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Help with exposures with 203F and CF lens


New Member
Hello, could anyone offer some suggestions for using my 203F with a 120 Makro CF lens? The manual is not too helpful. I want to have metering for general photography. I set the selector to M (manual)and lens to F and took an incident light reading with my Sekonic studio 125 ASA and got an EV of 10.5-11 or about f 4-5.6 at 60th. But the meter in the camera LED only gives me a 0 EV or match needle effect at about 500th. I have programmed the proper film speed into the camera but do not have an E back. So I don't know what to trust, my Sekonic or the camera. Am I doing something wrong in not setting a reference exposure first using the Mode dial? What is the best way to use the 203 camera meter if you don't have an E lens? Many thanks in advance.
I've the 202FA and one CF lens but it's the same in this case:
You put in D ou M mode, then you close the lens to the value you need. Then you push the exposition button to memory the exposure. Then you cann open the lens or not, but the exposure is correct.

If your lens is a F:4.0 and you want to use it at 8.0 the display must show +2.0 EV

At the begining I put number on diaphragme ring: 1; 2; etc.. on 5.6 8.0 etc..

In french here!
Merci a vous

Je vous remercie. Votre anglais est tellement claire et parfait. I have tried to compare that 0+ - value with what I get from two hand held meters, one incident and one reflective. They seem to match up indoors but not out of doors. Mais je pense je suis sur la piste! Should I trust the camera meter out of doors more than the hand held ones?

An explanation of the measuring system may help to understand how the light meter in a 203 camera works.

To measure a certain light level the meter needs to know what the largest aperture of the lens is.
Lenses with data bus are identified by their electronics and report this aperture to the camera.

If the 120/4 Macro Planar is of the CFE kind it will report F4 to the camera measuring system as max aperture.
It will also report the preset aperture for instance F8.
The electronics of the lens informs the camera that although light is measured with max aperture the picture
will be taken with two stops closed so the shutter speed has to be 4 times longer.
Lenses without data bus can be used "stop down".
Close the aperture to the desired value and let the camera calculate the correct shutter speed for that aperture.

The measuring system of the 203FE is centre weighted and is remarkably accurate.
Of course the photographer is responsible in the end for the correct exposure.

All light meters are calibrated using a standard grey card reflection as reference.
This means the system "thinks" it always sees a grey reference.
In snow it will try to make snow grey resulting in under exposure.
The interior of a building that is black after it was burned down will also be seen as grey resulting in over exposure.
BTW, at the begining my films were uderexposed when I was outside. Then I noticed that I had not the eye in the viewfinder when I pushed the exposure button. So the sun or sky help to gave light in the viewfinder.
Now I use to put my eye as close as possible and help with my hand to control light invation (by the sides) when I put the button.
In fact I often use a different point of view to mesure light than to focus and to take the picture; my eye was close to the viewfinder only when focussing.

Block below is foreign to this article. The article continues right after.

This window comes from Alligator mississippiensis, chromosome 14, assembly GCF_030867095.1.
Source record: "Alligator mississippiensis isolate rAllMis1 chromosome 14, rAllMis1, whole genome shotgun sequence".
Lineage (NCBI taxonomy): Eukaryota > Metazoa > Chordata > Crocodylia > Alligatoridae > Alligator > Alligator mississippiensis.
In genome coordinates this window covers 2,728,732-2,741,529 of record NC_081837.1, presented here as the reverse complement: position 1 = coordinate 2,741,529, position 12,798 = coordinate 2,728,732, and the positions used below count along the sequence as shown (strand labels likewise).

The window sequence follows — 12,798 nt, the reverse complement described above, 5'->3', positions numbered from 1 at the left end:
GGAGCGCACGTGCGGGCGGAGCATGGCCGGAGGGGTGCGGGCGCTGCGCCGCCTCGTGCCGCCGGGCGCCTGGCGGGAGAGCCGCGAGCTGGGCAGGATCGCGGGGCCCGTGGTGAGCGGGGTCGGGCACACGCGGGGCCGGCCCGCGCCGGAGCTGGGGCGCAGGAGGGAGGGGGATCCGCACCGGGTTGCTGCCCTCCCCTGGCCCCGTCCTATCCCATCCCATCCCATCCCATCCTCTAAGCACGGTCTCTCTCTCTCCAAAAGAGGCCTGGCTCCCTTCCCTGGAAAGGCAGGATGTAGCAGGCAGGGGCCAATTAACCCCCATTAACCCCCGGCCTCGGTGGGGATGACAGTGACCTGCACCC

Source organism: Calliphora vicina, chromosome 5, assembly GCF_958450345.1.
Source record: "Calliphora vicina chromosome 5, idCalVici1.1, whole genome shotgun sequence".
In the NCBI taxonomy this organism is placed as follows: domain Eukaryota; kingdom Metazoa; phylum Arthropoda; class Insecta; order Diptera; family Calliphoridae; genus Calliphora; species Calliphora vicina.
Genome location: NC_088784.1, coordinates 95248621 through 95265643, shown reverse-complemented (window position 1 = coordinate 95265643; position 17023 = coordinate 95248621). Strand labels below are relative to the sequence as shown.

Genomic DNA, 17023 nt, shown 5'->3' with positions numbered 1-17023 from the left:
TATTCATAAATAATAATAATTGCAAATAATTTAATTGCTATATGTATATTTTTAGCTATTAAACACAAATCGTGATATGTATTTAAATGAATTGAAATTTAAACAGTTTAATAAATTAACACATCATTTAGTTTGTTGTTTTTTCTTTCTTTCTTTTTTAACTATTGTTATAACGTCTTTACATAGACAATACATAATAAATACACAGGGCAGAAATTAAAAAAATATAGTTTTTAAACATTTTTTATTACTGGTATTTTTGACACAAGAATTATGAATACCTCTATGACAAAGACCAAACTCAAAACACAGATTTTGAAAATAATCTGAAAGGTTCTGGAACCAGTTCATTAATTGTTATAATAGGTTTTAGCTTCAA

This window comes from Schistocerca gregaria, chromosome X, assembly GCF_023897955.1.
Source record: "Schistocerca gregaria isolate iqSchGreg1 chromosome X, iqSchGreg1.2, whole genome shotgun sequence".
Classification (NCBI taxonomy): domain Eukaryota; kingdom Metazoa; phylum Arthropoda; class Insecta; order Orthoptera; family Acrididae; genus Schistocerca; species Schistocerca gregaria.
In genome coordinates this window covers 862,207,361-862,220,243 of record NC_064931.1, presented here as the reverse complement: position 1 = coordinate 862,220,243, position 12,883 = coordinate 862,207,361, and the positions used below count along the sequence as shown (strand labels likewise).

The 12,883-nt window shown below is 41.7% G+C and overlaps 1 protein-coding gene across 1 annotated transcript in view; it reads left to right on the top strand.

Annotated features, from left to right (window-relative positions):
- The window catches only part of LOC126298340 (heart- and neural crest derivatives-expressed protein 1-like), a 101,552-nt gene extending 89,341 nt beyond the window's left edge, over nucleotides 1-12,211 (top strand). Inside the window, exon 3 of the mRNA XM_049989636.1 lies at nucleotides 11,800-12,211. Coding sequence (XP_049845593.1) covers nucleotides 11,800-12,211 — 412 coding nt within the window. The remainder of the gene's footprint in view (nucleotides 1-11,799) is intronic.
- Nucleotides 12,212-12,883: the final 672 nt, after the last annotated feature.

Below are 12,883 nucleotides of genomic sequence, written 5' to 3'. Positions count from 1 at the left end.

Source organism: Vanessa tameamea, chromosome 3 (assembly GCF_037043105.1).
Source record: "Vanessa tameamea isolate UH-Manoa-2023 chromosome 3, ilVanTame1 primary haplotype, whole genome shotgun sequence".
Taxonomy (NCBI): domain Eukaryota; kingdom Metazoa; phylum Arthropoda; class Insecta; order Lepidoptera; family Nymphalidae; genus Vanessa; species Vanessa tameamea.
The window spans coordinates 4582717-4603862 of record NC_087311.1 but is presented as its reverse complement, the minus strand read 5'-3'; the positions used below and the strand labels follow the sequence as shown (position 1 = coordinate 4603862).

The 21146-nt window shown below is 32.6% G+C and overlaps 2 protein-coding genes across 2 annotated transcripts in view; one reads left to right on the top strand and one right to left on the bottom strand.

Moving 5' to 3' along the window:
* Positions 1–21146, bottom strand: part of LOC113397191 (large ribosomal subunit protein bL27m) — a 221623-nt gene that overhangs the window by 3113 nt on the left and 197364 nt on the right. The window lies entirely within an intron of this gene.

Get an E back

If you have a 120/4 lens and shoot it at f/4 and at F mode then it is simple. Leave the lens at f/4 and the camera on auto. But say if you want to shoot at f/8 your lens does not have the contacts to relay to the body that you are stopping down. If you have an E back then you can compensate with the iso dial. iso400 @ f/4 = iso100 @f/8. You are adding back +2 EV to the -2 EV from stopping down. This removes the extra step of physically stopping down the aperture and makes faster shooting. You'll make mistakes at first and will probably ruin a roll or two but it'll become second nature. After ten or twelve rolls you realize it is not necessary to buy CFE lenses at all.
This method is fine as long as you keep the lens at the same preset aperture, in this case F8.
As soon as you change the chosen aperture you need to change the setting at the E film back as well.
Believe me I ruined plenty of film by forgetting to reset the E12. In the heat of shooting I am changing apertures and not always remembering. I don't know why Hasselblad never updated their choicest lenses to CFE. Why 40, 80, 120 and 180 but not the 50, 60, 100 and 150? For fast street shooting with a 60mm and 203FE I tend to leave it at one aperture.
I don't know why Hasselblad never updated their choicest lenses to CFE. Why 40, 80, 120 and 180 but not the 50, 60, 100 and 150?

The reason is quite simple:
Hasselblad updated a number of lenses from the CF series as the lenses for the F series with databus were being phased out.
The first FE lens to suffer this faith was the 80 mm FE.
It was superceded by the 80 CFE lens.

At that time the excellent 50FE, the first Hasselblad lens to receive FLE, was still being supplied.
The same goes for the 150FE.
Keep in mind cameras with focal plane shutters were meant to be used with faster lenses i.e. 50 mm 2.8 and 150 mm 2.8 against the F4 versions with leaf shutter.

The 60 mm and the 100 mm were never available as FE lenses and were not upgraded to CFE.

The 40/120/180 mm CF lenses are exceptions.

To summarise for the 200 series the following lenses were at one time available as lenses with databus:


A special mention deserve the Superachromats: 250/300/350

All CFE versions are now being phased out.
The first victims are the 80 mm and the 120 mm lenses.